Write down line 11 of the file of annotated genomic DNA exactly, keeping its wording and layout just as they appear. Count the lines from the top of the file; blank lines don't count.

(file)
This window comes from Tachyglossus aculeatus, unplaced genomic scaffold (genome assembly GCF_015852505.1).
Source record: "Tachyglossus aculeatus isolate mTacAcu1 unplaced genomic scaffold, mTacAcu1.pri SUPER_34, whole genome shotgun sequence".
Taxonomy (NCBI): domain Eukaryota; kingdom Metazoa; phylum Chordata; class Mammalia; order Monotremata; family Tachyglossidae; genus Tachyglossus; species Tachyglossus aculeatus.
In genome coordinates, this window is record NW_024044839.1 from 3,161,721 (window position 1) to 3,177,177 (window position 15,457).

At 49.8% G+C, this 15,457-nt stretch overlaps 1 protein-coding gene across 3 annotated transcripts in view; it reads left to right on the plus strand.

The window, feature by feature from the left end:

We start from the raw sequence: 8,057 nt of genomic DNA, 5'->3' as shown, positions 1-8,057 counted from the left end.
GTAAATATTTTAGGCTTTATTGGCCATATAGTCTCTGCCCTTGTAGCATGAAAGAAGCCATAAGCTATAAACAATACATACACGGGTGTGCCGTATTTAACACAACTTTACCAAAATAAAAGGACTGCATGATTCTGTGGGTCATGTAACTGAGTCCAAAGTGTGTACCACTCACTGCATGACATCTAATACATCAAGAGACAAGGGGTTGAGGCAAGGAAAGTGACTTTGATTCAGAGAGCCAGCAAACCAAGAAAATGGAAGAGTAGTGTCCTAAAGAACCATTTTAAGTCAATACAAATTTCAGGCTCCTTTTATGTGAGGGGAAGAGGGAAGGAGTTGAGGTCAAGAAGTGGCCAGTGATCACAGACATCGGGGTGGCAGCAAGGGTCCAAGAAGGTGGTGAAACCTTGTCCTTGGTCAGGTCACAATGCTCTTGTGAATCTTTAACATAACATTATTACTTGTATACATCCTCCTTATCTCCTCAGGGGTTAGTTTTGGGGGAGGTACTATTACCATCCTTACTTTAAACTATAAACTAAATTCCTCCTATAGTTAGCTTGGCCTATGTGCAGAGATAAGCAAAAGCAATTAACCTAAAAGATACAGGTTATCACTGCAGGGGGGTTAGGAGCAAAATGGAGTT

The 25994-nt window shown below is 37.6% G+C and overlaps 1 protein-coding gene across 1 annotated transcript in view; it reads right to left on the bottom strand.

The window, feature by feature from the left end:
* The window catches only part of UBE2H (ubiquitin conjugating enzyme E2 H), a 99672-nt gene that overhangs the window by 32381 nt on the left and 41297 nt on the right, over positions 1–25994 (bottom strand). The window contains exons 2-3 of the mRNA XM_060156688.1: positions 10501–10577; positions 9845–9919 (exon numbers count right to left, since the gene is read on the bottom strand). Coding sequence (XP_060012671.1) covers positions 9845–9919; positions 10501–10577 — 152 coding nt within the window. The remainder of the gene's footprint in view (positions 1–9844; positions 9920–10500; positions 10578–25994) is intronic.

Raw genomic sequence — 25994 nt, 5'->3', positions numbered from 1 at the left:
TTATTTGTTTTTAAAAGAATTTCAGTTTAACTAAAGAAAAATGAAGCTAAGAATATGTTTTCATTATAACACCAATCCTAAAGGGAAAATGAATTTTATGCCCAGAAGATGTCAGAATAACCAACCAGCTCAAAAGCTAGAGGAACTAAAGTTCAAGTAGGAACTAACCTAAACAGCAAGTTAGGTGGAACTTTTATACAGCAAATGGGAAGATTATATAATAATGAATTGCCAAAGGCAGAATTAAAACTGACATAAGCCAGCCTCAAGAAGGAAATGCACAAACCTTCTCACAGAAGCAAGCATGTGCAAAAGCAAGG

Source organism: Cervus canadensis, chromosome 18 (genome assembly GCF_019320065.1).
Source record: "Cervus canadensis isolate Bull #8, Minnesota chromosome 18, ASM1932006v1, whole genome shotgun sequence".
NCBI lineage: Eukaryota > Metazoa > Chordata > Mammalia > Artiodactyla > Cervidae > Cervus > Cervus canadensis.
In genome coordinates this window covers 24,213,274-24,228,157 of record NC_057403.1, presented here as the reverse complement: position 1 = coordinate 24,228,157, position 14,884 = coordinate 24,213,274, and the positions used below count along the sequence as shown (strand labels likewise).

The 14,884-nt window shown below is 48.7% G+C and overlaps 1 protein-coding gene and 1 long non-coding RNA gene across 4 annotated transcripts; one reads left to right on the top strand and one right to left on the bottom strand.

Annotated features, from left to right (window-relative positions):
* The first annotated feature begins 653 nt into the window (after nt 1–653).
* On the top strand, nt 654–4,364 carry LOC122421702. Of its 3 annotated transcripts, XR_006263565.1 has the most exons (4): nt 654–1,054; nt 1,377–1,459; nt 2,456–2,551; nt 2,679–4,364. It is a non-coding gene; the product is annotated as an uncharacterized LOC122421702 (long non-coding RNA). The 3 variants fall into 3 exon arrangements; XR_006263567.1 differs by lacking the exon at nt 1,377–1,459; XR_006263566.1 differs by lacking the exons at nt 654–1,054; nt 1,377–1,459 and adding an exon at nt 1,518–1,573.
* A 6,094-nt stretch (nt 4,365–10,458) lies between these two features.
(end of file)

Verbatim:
* The window catches only part of UBE2H (ubiquitin conjugating enzyme E2 H), a 99672-nt gene that overhangs the window by 32381 nt on the left and 41297 nt on the right, over positions 1–25994 (bottom strand). The window contains exons 2-3 of the mRNA XM_060156688.1: positions 10501–10577; positions 9845–9919 (exon numbers count right to left, since the gene is read on the bottom strand). Coding sequence (XP_060012671.1) covers positions 9845–9919; positions 10501–10577 — 152 coding nt within the window. The remainder of the gene's footprint in view (positions 1–9844; positions 9920–10500; positions 10578–25994) is intronic.